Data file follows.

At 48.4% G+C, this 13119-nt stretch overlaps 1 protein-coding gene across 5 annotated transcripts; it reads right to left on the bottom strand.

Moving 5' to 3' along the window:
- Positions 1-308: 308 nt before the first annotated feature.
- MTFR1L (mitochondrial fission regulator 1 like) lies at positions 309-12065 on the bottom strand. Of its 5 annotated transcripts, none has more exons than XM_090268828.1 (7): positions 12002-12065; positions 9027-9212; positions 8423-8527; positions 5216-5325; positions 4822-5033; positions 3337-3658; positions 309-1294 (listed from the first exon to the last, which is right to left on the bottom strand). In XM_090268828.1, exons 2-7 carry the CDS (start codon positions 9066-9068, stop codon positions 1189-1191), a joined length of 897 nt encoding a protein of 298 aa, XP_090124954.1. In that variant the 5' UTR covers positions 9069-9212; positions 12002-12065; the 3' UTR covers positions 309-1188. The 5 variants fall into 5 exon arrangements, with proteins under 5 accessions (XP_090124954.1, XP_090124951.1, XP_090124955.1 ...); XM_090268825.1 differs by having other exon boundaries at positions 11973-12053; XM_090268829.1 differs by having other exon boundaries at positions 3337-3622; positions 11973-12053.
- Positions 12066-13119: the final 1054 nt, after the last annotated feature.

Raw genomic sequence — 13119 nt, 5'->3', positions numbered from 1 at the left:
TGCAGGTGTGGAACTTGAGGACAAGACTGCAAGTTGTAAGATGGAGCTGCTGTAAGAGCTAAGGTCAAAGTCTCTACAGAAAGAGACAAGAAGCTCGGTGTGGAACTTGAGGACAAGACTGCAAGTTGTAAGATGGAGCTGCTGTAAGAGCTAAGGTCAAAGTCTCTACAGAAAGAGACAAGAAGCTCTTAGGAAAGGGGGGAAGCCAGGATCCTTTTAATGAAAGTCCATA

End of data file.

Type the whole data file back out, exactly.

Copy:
At 48.4% G+C, this 13119-nt stretch overlaps 1 protein-coding gene across 5 annotated transcripts; it reads right to left on the bottom strand.

Moving 5' to 3' along the window:
- Positions 1-308: 308 nt before the first annotated feature.
- MTFR1L (mitochondrial fission regulator 1 like) lies at positions 309-12065 on the bottom strand. Of its 5 annotated transcripts, none has more exons than XM_090268828.1 (7): positions 12002-12065; positions 9027-9212; positions 8423-8527; positions 5216-5325; positions 4822-5033; positions 3337-3658; positions 309-1294 (listed from the first exon to the last, which is right to left on the bottom strand). In XM_090268828.1, exons 2-7 carry the CDS (start codon positions 9066-9068, stop codon positions 1189-1191), a joined length of 897 nt encoding a protein of 298 aa, XP_090124954.1. In that variant the 5' UTR covers positions 9069-9212; positions 12002-12065; the 3' UTR covers positions 309-1188. The 5 variants fall into 5 exon arrangements, with proteins under 5 accessions (XP_090124954.1, XP_090124951.1, XP_090124955.1 ...); XM_090268825.1 differs by having other exon boundaries at positions 11973-12053; XM_090268829.1 differs by having other exon boundaries at positions 3337-3622; positions 11973-12053.
- Positions 12066-13119: the final 1054 nt, after the last annotated feature.

Raw genomic sequence — 13119 nt, 5'->3', positions numbered from 1 at the left:
TGCAGGTGTGGAACTTGAGGACAAGACTGCAAGTTGTAAGATGGAGCTGCTGTAAGAGCTAAGGTCAAAGTCTCTACAGAAAGAGACAAGAAGCTCGGTGTGGAACTTGAGGACAAGACTGCAAGTTGTAAGATGGAGCTGCTGTAAGAGCTAAGGTCAAAGTCTCTACAGAAAGAGACAAGAAGCTCTTAGGAAAGGGGGGAAGCCAGGATCCTTTTAATGAAAGTCCATA